$router = router {
        resource '/blog/{year}/{month}' => sub {
            GET  { [200, [], [ $template->render({ posts => \@posts }) ] };
            POST { push @posts, new_post(shift); [200, [], ['ok']] };
    } auto_options => 1;

With C<auto_options> enabled, Router::Resource will look at the methods
defined for a resource to define the C<OPTIONS> handler. In this example,
C<$router>'s C<OPTIONS> method will specify that C<GET>, C<HEAD>, and
C<OPTIONS> are valid for C</blog/{year}/{month}>.

=head2 Dispatching

Use the C<dispatch> method to have the router dispatch HTTP requests. For a
 Plack app, it looks something like this:

  sub { $router->dispatch(shift) };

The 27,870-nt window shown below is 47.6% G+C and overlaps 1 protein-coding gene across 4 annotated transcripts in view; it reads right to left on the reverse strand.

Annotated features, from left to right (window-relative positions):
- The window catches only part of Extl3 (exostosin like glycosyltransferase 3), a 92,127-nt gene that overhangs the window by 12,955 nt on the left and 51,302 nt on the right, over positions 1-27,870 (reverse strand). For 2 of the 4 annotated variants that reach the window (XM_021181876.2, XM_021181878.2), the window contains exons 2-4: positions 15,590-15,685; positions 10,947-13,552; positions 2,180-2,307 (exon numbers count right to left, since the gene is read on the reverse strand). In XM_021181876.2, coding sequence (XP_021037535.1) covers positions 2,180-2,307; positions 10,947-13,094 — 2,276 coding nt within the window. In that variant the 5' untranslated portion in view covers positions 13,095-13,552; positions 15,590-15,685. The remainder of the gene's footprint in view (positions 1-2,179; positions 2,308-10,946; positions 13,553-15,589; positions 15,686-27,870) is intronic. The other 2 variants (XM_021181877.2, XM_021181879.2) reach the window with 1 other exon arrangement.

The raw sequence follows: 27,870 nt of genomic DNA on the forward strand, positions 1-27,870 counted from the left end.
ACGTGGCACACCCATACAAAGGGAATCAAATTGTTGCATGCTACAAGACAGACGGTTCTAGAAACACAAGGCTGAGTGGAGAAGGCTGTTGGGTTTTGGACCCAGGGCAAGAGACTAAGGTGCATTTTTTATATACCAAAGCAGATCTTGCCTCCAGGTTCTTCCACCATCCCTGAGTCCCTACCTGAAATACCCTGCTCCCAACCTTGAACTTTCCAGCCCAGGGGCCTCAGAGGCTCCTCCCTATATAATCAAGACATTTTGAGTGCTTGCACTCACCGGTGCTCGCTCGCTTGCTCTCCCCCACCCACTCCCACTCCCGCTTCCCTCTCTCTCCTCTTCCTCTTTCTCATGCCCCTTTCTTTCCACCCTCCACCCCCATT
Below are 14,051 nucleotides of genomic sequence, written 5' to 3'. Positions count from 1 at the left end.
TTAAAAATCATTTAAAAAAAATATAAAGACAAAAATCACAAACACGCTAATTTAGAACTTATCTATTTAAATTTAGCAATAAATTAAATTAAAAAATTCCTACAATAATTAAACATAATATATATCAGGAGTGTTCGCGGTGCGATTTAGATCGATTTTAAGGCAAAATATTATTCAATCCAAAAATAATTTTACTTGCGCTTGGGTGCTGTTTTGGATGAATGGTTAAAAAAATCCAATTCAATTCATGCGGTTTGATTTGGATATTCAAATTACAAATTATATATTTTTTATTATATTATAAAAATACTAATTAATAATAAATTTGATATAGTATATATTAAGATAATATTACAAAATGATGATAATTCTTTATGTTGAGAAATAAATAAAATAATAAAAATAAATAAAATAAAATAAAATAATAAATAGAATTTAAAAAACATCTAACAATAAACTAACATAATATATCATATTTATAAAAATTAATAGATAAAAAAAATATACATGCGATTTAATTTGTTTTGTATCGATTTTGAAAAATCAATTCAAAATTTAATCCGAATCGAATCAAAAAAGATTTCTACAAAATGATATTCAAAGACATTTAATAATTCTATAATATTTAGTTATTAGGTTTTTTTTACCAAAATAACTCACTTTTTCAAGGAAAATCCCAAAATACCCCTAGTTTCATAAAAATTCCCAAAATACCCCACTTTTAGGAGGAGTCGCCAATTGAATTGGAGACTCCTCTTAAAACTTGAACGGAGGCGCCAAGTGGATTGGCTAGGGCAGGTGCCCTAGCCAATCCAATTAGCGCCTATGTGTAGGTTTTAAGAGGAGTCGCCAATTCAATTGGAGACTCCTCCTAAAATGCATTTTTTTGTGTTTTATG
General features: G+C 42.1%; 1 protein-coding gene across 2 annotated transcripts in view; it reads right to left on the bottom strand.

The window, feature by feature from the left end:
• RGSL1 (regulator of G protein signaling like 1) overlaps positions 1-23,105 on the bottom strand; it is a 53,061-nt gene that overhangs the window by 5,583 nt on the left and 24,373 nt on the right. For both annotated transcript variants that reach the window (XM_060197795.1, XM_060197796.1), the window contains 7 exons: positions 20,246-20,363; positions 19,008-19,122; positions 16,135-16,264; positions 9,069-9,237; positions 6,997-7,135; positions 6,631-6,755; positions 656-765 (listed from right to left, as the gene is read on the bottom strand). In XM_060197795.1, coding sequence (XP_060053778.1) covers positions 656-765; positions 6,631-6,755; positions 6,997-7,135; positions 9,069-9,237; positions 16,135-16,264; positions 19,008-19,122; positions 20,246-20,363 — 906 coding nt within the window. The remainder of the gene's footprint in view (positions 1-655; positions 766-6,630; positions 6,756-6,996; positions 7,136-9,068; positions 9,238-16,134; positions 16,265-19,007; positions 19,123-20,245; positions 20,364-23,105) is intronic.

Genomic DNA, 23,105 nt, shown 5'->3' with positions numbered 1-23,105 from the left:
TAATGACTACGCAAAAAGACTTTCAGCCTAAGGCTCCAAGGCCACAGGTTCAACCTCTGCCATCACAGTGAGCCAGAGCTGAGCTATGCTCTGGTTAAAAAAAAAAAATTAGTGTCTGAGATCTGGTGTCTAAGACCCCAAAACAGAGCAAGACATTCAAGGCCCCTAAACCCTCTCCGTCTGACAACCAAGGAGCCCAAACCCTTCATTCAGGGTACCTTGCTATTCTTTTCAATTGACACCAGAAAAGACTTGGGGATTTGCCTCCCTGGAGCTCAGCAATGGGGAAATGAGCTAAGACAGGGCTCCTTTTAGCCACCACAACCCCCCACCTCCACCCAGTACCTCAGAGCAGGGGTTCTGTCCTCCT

The assumption is that the methods you've defined will return a
L<PSGI>-compatible array reference. When the router finds no matching resource
or method, such an array is precisely what I<it> will return. When a resource
cannot be found, it will return

  [404, [], ['not found']]

If the resource is found but the requested method is not defined, it returns
something like:

  [405, [Allow => 'GET, HEAD'], ['not allowed']]

The "Allow" header will list the methods that the requested resource I<does>
respond to.

Of course you may not want something so simple for your app. So use the
C<missing> keyword to specify a code block to handle this situation. The code
block should expect two arguments: the unmatched request C<$env> hash and a
hash describing the failure. For an unfound resource, that hash will contain:

  { code => 404, message => 'not found', headers => [] }

If a resource was found but it does not define the requested method, the hash
will look something like this: